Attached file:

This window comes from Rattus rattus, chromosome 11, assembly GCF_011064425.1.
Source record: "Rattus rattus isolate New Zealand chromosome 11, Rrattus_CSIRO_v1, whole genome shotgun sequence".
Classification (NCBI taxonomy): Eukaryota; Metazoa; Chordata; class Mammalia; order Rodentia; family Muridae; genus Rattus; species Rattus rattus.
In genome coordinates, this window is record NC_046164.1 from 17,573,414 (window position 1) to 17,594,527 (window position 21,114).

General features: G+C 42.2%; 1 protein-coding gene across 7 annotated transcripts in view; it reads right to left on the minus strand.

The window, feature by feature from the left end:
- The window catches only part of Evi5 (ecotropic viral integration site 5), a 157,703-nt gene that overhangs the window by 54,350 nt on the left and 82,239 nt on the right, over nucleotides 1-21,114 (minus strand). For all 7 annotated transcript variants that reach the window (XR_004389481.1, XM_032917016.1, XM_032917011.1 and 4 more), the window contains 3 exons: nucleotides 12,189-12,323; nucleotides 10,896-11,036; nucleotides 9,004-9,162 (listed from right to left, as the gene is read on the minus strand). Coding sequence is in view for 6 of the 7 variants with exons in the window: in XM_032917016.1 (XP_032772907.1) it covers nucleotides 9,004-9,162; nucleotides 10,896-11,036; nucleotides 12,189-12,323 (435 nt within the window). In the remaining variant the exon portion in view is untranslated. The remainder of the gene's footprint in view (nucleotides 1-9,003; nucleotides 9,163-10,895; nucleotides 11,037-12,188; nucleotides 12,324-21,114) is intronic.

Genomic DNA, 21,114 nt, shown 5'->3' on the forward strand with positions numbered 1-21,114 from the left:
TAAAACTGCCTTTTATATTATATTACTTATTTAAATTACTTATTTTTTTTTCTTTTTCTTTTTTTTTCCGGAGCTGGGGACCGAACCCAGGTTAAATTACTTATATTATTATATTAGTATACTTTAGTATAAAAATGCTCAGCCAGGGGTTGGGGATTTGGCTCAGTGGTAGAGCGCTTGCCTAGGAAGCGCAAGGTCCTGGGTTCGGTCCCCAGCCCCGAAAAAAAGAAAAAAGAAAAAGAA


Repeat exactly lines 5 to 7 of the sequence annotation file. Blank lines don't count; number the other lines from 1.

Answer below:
General features: G+C 42.2%; 1 protein-coding gene across 7 annotated transcripts in view; it reads right to left on the minus strand.

The window, feature by feature from the left end:
- The window catches only part of Evi5 (ecotropic viral integration site 5), a 157,703-nt gene that overhangs the window by 54,350 nt on the left and 82,239 nt on the right, over nucleotides 1-21,114 (minus strand). For all 7 annotated transcript variants that reach the window (XR_004389481.1, XM_032917016.1, XM_032917011.1 and 4 more), the window contains 3 exons: nucleotides 12,189-12,323; nucleotides 10,896-11,036; nucleotides 9,004-9,162 (listed from right to left, as the gene is read on the minus strand). Coding sequence is in view for 6 of the 7 variants with exons in the window: in XM_032917016.1 (XP_032772907.1) it covers nucleotides 9,004-9,162; nucleotides 10,896-11,036; nucleotides 12,189-12,323 (435 nt within the window). In the remaining variant the exon portion in view is untranslated. The remainder of the gene's footprint in view (nucleotides 1-9,003; nucleotides 9,163-10,895; nucleotides 11,037-12,188; nucleotides 12,324-21,114) is intronic.